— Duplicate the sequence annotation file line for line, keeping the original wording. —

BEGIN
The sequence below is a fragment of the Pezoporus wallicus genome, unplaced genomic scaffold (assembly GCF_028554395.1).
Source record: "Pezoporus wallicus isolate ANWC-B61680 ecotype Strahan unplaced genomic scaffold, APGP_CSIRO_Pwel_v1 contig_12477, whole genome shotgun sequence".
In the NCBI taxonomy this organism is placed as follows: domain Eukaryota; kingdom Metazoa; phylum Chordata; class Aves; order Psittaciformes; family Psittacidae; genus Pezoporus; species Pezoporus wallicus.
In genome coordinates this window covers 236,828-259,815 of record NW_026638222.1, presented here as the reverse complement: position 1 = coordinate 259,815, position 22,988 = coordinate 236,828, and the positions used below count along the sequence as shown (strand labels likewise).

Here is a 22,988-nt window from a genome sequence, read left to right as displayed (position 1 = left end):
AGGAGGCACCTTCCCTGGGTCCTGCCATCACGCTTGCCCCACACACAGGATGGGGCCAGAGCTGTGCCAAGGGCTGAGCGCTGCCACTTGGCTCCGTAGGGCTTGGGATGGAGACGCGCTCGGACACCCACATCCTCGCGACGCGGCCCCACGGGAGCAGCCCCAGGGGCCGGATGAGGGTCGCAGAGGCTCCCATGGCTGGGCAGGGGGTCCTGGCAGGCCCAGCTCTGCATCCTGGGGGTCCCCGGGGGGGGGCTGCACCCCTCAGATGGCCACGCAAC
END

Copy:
The sequence below is a fragment of the Pezoporus wallicus genome, unplaced genomic scaffold (assembly GCF_028554395.1).
Source record: "Pezoporus wallicus isolate ANWC-B61680 ecotype Strahan unplaced genomic scaffold, APGP_CSIRO_Pwel_v1 contig_12477, whole genome shotgun sequence".
In the NCBI taxonomy this organism is placed as follows: domain Eukaryota; kingdom Metazoa; phylum Chordata; class Aves; order Psittaciformes; family Psittacidae; genus Pezoporus; species Pezoporus wallicus.
In genome coordinates this window covers 236,828-259,815 of record NW_026638222.1, presented here as the reverse complement: position 1 = coordinate 259,815, position 22,988 = coordinate 236,828, and the positions used below count along the sequence as shown (strand labels likewise).

Here is a 22,988-nt window from a genome sequence, read left to right as displayed (position 1 = left end):
AGGAGGCACCTTCCCTGGGTCCTGCCATCACGCTTGCCCCACACACAGGATGGGGCCAGAGCTGTGCCAAGGGCTGAGCGCTGCCACTTGGCTCCGTAGGGCTTGGGATGGAGACGCGCTCGGACACCCACATCCTCGCGACGCGGCCCCACGGGAGCAGCCCCAGGGGCCGGATGAGGGTCGCAGAGGCTCCCATGGCTGGGCAGGGGGTCCTGGCAGGCCCAGCTCTGCATCCTGGGGGTCCCCGGGGGGGGGCTGCACCCCTCAGATGGCCACGCAAC